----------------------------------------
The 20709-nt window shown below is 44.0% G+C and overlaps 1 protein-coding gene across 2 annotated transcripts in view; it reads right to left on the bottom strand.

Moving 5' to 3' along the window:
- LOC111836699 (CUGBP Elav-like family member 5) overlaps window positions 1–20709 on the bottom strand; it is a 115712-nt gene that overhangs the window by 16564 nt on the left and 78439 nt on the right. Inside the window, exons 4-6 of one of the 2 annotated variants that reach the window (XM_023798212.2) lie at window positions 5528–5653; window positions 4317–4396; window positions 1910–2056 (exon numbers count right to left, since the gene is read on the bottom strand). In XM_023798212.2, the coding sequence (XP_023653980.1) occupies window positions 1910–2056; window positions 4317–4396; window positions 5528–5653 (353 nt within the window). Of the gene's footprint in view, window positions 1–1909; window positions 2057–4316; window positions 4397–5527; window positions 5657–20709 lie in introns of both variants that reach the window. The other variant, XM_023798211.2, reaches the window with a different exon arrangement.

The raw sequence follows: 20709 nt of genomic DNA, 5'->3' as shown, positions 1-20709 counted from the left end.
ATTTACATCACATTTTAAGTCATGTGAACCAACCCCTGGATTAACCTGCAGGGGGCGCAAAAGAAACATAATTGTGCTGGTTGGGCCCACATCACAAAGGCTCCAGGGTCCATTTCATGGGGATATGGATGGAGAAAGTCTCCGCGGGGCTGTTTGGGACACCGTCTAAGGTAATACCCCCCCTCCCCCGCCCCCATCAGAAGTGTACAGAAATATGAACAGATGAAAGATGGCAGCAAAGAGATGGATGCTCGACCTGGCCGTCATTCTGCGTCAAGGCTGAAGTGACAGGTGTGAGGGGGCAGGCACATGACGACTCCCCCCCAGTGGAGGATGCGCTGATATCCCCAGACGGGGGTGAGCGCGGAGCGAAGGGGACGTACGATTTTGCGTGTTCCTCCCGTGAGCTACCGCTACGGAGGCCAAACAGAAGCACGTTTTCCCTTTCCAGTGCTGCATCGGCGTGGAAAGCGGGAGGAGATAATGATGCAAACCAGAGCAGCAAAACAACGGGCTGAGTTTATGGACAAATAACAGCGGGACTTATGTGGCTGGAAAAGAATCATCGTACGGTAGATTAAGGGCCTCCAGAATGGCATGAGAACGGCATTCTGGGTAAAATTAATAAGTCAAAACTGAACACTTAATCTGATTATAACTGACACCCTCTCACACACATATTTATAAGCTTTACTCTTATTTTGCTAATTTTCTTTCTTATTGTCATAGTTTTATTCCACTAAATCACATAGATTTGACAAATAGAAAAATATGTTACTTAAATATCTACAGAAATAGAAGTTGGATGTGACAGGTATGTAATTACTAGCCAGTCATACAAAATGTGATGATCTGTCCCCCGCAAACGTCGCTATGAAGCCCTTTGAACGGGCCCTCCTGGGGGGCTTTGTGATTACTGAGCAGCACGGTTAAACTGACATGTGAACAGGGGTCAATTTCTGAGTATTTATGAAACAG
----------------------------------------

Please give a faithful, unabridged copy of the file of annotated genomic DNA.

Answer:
The 20709-nt window shown below is 44.0% G+C and overlaps 1 protein-coding gene across 2 annotated transcripts in view; it reads right to left on the bottom strand.

Moving 5' to 3' along the window:
- LOC111836699 (CUGBP Elav-like family member 5) overlaps window positions 1–20709 on the bottom strand; it is a 115712-nt gene that overhangs the window by 16564 nt on the left and 78439 nt on the right. Inside the window, exons 4-6 of one of the 2 annotated variants that reach the window (XM_023798212.2) lie at window positions 5528–5653; window positions 4317–4396; window positions 1910–2056 (exon numbers count right to left, since the gene is read on the bottom strand). In XM_023798212.2, the coding sequence (XP_023653980.1) occupies window positions 1910–2056; window positions 4317–4396; window positions 5528–5653 (353 nt within the window). Of the gene's footprint in view, window positions 1–1909; window positions 2057–4316; window positions 4397–5527; window positions 5657–20709 lie in introns of both variants that reach the window. The other variant, XM_023798211.2, reaches the window with a different exon arrangement.

The raw sequence follows: 20709 nt of genomic DNA, 5'->3' as shown, positions 1-20709 counted from the left end.
ATTTACATCACATTTTAAGTCATGTGAACCAACCCCTGGATTAACCTGCAGGGGGCGCAAAAGAAACATAATTGTGCTGGTTGGGCCCACATCACAAAGGCTCCAGGGTCCATTTCATGGGGATATGGATGGAGAAAGTCTCCGCGGGGCTGTTTGGGACACCGTCTAAGGTAATACCCCCCCTCCCCCGCCCCCATCAGAAGTGTACAGAAATATGAACAGATGAAAGATGGCAGCAAAGAGATGGATGCTCGACCTGGCCGTCATTCTGCGTCAAGGCTGAAGTGACAGGTGTGAGGGGGCAGGCACATGACGACTCCCCCCCAGTGGAGGATGCGCTGATATCCCCAGACGGGGGTGAGCGCGGAGCGAAGGGGACGTACGATTTTGCGTGTTCCTCCCGTGAGCTACCGCTACGGAGGCCAAACAGAAGCACGTTTTCCCTTTCCAGTGCTGCATCGGCGTGGAAAGCGGGAGGAGATAATGATGCAAACCAGAGCAGCAAAACAACGGGCTGAGTTTATGGACAAATAACAGCGGGACTTATGTGGCTGGAAAAGAATCATCGTACGGTAGATTAAGGGCCTCCAGAATGGCATGAGAACGGCATTCTGGGTAAAATTAATAAGTCAAAACTGAACACTTAATCTGATTATAACTGACACCCTCTCACACACATATTTATAAGCTTTACTCTTATTTTGCTAATTTTCTTTCTTATTGTCATAGTTTTATTCCACTAAATCACATAGATTTGACAAATAGAAAAATATGTTACTTAAATATCTACAGAAATAGAAGTTGGATGTGACAGGTATGTAATTACTAGCCAGTCATACAAAATGTGATGATCTGTCCCCCGCAAACGTCGCTATGAAGCCCTTTGAACGGGCCCTCCTGGGGGGCTTTGTGATTACTGAGCAGCACGGTTAAACTGACATGTGAACAGGGGTCAATTTCTGAGTATTTATGAAACAG